Veteran artist Nabibakhsh Mansoori paints vivid dream-scapes for his 26thsolo exhibition of oil paintings. Drop by at Hutheesing Visual Art Centre till January 24 to experience a surreal Vrindavan.
Radha and Krishna relish their time under the shade of the kadamba tree (burflower-tree) while surreal scenes unfold in an ancient Vrindavan forest at Nabibakhsh Mansoori’s solo exhibition Kadamba. Opened on January 18, the show houses a series of 15 oil-on-canvas works inspired by this epic love story between Radha and Krishna. Artistic elements associated with Krishna abound, like the peacock feather, flute and images of cows. Mansoori, who usually paints artworks styled in an ‘Alice in Wonderland’ way using a lot of hidden subjects and scenery, adopts a slightly different approach in these works by directly adding figures in the paintings rather than between and around his subjects.
Mansoori was born and brought up in the handsomely hilly region of Oda in Idar, Gujarat. As a young boy, he was always fascinated by the stories from the Mahabharata that his uncle recounted to him. The budding creator was especially drawn to Krishna’s character because of his wit and mischief. In his latest series of paintings, Mansoori personifies the kadamba tree as a storyteller, under whose shade the eternal love of Krishna and Radha flourishes. Created by his swift yet deft strokes, the tree, according to the artist, narrates the couple’s different moods. In his paintings, Wheedle and Endearment, he also portrays the vivid moods of the love-struck couple using vibrant images of shamrock and lilac. The landscapes of Vrindavan, which is the city where Krishna is believed to have grown up, are beautifully widespread on canvas and I spent time in front of every painting to visually appreciate their beauty.
The exhibition at Hutheesing Visual Art Centre pays an artistic ode to stalwart artist Mahendra Kadia, who passed away on the day before the show’s inauguration, and served as an Hon Director at the institution for years. Speaking to us, Mansoori remembered the times he spent with Kadia when they both taught as lecturers at CN School of Fine Arts and shared lunches. “Although I am opening my 26th solo exhibition today, my happiness is not up to the mark as Kadia’s presence will always be missed,” he said.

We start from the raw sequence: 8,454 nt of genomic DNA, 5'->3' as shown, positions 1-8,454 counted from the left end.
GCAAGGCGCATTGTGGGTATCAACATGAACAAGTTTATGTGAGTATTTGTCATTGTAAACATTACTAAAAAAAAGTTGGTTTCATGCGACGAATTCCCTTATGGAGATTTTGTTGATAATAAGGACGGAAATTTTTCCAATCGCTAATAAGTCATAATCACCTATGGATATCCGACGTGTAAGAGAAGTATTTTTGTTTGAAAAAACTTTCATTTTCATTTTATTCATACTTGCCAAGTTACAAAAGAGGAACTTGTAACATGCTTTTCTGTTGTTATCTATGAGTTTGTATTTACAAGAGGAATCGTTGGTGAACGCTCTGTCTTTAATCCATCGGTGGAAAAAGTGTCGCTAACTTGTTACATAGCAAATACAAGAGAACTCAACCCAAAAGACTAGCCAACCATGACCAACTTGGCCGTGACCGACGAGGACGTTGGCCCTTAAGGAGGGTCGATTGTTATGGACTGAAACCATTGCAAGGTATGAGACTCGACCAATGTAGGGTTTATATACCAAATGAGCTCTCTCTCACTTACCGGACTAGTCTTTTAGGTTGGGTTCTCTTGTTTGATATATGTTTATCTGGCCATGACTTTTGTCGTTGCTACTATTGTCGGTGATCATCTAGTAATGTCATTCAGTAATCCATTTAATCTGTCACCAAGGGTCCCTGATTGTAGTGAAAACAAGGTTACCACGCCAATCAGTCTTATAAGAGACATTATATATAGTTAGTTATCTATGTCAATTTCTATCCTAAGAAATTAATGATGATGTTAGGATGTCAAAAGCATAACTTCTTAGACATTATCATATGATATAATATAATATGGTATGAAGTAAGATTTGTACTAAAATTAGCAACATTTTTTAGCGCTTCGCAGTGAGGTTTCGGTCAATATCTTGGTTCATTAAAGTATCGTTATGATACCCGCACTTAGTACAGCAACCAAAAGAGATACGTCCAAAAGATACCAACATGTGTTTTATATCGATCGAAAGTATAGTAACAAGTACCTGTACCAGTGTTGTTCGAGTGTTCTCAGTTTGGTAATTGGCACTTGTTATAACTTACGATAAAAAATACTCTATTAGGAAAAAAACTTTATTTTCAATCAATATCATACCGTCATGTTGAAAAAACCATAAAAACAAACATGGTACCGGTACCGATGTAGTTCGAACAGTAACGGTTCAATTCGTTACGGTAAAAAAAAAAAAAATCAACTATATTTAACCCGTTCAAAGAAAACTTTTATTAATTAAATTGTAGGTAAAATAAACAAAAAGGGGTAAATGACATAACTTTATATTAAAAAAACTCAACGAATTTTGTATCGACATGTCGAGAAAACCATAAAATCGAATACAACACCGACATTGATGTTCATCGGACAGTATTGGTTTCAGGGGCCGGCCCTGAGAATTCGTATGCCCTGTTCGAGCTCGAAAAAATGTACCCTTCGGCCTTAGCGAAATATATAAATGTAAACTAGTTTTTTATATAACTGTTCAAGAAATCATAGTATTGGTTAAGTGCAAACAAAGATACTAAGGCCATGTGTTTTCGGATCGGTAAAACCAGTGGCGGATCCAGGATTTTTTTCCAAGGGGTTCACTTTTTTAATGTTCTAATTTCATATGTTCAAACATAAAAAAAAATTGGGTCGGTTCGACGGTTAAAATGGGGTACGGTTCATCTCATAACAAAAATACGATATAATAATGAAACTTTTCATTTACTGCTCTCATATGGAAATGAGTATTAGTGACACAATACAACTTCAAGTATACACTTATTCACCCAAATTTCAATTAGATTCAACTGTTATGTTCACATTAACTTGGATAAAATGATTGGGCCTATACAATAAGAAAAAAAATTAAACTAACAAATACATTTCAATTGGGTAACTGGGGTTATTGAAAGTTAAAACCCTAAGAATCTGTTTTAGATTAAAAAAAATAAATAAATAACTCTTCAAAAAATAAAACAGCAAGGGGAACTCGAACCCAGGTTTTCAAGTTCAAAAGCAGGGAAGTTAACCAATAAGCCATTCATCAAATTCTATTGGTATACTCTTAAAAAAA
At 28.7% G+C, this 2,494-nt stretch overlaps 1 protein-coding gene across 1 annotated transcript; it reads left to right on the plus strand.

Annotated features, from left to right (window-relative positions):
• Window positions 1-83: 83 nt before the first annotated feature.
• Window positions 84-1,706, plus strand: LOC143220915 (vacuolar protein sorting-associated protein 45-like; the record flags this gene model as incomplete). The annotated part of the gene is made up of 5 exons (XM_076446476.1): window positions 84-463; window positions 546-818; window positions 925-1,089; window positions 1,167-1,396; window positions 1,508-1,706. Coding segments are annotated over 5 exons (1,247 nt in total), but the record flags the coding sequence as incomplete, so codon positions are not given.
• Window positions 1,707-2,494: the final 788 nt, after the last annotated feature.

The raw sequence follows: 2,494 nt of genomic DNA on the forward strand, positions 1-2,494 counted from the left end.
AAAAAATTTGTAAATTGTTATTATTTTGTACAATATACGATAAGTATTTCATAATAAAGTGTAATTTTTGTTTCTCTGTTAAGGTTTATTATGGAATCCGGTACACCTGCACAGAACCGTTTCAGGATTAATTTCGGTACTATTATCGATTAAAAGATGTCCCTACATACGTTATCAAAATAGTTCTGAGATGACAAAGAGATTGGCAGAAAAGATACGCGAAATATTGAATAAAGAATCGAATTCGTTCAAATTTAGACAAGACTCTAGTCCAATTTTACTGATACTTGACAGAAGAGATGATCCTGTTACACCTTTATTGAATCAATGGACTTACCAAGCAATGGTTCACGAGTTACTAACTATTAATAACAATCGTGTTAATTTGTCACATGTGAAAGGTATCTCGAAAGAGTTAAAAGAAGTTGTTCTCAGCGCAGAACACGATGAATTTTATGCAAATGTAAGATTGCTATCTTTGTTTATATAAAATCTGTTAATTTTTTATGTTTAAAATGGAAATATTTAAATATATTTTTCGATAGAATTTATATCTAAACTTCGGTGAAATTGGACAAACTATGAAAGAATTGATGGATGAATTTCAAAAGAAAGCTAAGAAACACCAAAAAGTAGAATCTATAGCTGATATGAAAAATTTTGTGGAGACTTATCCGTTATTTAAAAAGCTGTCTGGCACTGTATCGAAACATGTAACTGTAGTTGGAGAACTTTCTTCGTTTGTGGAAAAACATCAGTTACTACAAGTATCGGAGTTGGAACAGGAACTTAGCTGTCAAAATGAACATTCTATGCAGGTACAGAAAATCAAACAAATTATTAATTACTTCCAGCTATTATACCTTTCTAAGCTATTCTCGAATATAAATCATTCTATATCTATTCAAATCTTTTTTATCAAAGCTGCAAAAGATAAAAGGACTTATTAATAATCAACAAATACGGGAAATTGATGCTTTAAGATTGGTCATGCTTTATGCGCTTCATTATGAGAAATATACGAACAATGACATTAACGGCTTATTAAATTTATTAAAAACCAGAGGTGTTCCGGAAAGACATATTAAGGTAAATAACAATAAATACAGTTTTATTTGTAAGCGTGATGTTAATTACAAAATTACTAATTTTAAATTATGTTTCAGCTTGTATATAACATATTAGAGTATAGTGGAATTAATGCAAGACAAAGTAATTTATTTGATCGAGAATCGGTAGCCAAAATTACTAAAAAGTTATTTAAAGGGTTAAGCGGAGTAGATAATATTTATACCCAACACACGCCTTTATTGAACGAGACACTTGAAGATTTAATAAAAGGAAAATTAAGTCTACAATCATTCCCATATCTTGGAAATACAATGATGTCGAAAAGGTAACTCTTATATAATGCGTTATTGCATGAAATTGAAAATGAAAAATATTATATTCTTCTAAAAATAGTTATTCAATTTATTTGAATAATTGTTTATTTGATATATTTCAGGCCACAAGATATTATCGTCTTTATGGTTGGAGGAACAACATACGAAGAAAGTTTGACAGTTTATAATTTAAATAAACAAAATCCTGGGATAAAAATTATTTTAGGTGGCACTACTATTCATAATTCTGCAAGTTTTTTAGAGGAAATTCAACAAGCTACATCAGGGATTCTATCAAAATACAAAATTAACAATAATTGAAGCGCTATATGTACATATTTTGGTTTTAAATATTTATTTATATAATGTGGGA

The artworks exhibited at the Kadamba exhibition were prepared by Mansoori during an 8-month period. They are relatively smaller than the larger-than-life artworks that he presented at last year’s exhibition ‘The Wonderland’. The surreal landscapes in these paintings inspire a sense of awe as one observes the different moods of the subjects. Mansoori’s symbolisation of the eternal love between Radha and Krishna, through three-dimensional scenes, is a feat that few can accomplish with such sheer beauty.
Mansoori’s artworks have travelled widely in India and occupy space in the private collections of luminaries like actress Tina Ambani, entrepreneur Laxmi Mittal and fashion designer Ritu Kumar. His works have garnered him various accolades, including the Fellowship Award by the Department of Culture.
This is the 5th exhibition to have been organised by Vadodara’s Vis-a-Vis art gallery, a CSR initiative passionately initiated by entrepreneur Vijay Patel. The gallery recently exhibited a host of artworks by 26 emerging artists from Vadodara at the fourth Kochi-Muziris Biennale curated by Anita Dube.
These dream-scapes of Mansoori will transport you to another land without you having to leave the city! Visit the exhibition Kadamba until January 24, 2019, anytime between 4 pm to 8 pm.
Jan 4, 2017
My experience at GLF was a marvelous one. The very fact that such a well-organized event, at such a large scale, was being held at one of my favourite places in my hometown – the sophisticated yet welcoming Kanoria Arts…
Oct 1, 2016
Banksy Banksyis a revolution or should we call him a phenomenon? One of the leading front men of his generation, he has transformed what it means to work in the Public domain.Banksy’sartistic practice is characterized by the perceptive use of…
Mar 7, 2018
13 architects from around India raise their voices in critique, mourn the dying city and reminisce about forgotten beauty in this first-of-its-kind exhibition. When I heard that an exhibition called the ‘Death of Architecture’ was coming to Mumbai, I…
Jun 3, 2016
“Hurrian Hymn No.6” is the oldest known written music piece, discovered so far. This origin of this piece dates back to 3400 years back in Bronze Age. It was engraved by Syrians on a clay slab. Even the origins of…